Kerry Says U.S. On Verge Of Suspending Cooperation With Moscow In Syria
RFE/RL September 29, 2016
U.S. Secretary of State John Kerry said Washington was on the verge of suspending talks with Russia on a cease-fire agreement in Syria, as a devastating bombardment of the city of Aleppo by Russian and Syrian warplanes continued.
Kerry's comments on September 29 came hours after the Kremlin dismissed U.S. threats to suspend cooperation with Moscow in Syria and said Russian forces would continue to support a government offensive on rebel-held neighborhoods of Aleppo.
The U.S. State Department, meanwhile, confirmed that Kerry spoke by telephone with Russian Foreign Minister Sergei Lavrov on September 29 about the "fragility" of the situation in Syria.
A U.S. spokesman also reiterated after those phone consultations that Washington was "very serious" about the potential of suspending its arrangement with Russia on Syria unless "significant steps" are taken by Moscow.
Washington and Russia have been negotiating for months over the potential terms of a lasting cease-fire in Syria. The latest truce collapsed on September 19 after several days of calm.
Aleppo, once Syria's largest city, has suffered from intensive air strikes since September 19.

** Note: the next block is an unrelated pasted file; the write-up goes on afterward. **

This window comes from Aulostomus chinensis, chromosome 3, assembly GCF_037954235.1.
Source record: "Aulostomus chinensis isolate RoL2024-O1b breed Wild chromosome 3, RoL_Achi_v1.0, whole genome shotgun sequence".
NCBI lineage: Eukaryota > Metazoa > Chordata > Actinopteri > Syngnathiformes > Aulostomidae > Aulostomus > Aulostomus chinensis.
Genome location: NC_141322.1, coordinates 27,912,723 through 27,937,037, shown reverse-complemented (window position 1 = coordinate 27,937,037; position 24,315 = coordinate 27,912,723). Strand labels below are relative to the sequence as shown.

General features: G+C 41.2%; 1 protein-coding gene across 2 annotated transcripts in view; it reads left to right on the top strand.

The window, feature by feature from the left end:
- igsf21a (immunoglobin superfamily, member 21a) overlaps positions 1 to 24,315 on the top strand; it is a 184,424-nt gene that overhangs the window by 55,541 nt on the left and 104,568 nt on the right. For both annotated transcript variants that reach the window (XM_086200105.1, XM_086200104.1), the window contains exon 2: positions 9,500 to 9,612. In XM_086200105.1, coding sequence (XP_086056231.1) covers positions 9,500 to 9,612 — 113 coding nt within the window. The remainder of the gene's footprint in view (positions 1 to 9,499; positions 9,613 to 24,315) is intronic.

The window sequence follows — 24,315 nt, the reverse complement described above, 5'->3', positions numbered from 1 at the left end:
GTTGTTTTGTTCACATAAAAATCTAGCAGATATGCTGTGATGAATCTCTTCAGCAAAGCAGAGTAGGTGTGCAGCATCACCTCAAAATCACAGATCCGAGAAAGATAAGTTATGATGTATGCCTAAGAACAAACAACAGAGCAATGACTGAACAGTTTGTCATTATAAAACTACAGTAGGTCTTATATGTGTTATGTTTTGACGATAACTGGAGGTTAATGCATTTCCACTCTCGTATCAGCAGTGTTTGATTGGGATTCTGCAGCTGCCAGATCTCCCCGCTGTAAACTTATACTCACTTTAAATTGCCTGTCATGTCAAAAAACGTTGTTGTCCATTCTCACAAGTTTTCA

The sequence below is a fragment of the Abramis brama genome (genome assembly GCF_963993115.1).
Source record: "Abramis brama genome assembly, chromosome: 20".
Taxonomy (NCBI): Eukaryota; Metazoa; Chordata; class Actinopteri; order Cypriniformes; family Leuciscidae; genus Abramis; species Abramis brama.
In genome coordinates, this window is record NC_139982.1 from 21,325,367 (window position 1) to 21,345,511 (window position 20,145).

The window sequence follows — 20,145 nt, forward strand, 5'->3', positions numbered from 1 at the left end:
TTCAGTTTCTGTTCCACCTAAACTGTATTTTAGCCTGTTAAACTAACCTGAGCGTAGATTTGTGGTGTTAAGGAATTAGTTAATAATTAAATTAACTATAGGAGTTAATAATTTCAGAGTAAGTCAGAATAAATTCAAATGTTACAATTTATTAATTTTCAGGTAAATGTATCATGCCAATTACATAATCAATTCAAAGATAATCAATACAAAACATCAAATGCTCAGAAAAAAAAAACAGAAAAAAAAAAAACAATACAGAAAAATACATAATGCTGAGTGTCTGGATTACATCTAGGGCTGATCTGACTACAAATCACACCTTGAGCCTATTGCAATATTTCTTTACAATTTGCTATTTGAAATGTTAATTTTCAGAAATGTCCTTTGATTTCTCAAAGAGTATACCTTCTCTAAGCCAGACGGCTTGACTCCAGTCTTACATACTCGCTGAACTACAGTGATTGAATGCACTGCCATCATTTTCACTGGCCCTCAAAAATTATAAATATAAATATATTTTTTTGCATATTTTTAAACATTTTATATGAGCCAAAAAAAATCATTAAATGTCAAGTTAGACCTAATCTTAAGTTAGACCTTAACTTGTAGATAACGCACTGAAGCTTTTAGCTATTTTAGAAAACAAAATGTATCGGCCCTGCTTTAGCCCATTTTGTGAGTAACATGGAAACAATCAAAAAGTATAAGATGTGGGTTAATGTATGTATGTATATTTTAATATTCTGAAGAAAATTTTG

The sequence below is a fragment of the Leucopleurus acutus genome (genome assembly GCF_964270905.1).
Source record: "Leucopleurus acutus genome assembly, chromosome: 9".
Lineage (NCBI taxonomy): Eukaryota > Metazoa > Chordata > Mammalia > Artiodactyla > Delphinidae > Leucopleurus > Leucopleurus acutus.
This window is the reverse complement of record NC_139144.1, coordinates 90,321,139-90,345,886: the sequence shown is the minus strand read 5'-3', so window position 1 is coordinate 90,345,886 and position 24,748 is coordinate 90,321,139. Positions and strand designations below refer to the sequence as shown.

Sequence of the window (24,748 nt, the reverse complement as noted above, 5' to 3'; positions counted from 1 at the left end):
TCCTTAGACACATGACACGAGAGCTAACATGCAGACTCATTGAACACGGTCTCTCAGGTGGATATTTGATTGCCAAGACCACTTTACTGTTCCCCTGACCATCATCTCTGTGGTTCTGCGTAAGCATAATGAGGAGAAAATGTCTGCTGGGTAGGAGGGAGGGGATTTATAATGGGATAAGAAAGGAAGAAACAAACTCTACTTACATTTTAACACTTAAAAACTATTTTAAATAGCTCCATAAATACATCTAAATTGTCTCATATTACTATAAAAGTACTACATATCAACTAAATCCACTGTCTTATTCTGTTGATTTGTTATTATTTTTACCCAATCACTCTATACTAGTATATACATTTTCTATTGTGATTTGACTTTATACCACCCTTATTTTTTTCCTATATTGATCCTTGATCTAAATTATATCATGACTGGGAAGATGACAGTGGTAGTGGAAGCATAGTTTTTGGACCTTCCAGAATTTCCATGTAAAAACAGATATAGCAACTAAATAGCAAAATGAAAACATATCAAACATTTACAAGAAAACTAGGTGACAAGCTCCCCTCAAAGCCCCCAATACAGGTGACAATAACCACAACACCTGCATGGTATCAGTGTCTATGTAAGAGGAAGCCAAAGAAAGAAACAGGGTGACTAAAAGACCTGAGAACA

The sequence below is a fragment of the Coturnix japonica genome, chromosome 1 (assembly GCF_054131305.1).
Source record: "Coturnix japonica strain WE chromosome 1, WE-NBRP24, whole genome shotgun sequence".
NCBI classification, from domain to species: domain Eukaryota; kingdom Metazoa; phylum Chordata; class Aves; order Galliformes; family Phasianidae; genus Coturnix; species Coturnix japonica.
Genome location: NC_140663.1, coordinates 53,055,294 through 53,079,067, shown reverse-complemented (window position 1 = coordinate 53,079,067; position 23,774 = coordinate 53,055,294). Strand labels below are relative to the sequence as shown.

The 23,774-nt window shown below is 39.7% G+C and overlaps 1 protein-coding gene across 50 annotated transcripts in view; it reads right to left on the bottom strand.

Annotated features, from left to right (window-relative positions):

Kerry told a conference in Washington on September 29 that the ongoing bombing campaign amounted to war crimes.
"We are on the verge of suspending the discussion because it is irrational in the context of the kind of bombing taking place to be sitting there trying to take things seriously," Kerry said.
"It is one of those moments where we are going to have to pursue other alternatives," he said.
Earlier, Russia's Deputy Foreign Minister Sergei Ryabkov dismissed a warning from Washington about the attacks that have killed hundreds of civilians in Aleppo as an "emotional outburst" and said it was tantamount to supporting terrorism.
Ryabkov rejected Washington's calls for a seven-day pause in the Aleppo offensive as "unacceptable," saying it would give militants time to regroup.
Kremlin spokesman Dmitry Peskov also described the State Department remarks as awkward and said the "war on terror" in Syria would continue.
In his September 29 speech, Kerry did not specify any new approach for bringing peace to Syria.
Kerry also said it was unlikely that the United States would go to war in Syria.
German Chancellor Angela Merkel said after phone consultations with Turkish President Recep Tayyip Erdogan on September 29 that Russia has a "special responsibility to calm violence and give a political process a chance" in Syria.
Merkel's office said she and Erdogan agreed that "repeated flagrant violations against humanitarian international law" in Aleppo are "unacceptable" and that "a cease-fire is more urgent than ever."
With reporting by Reuters, AP, AFP, TASS, and Interfax
Copyright (c) 2016. RFE/RL, Inc. Reprinted with the permission of Radio Free Europe/Radio Liberty, 1201 Connecticut Ave., N.W. Washington DC 20036.
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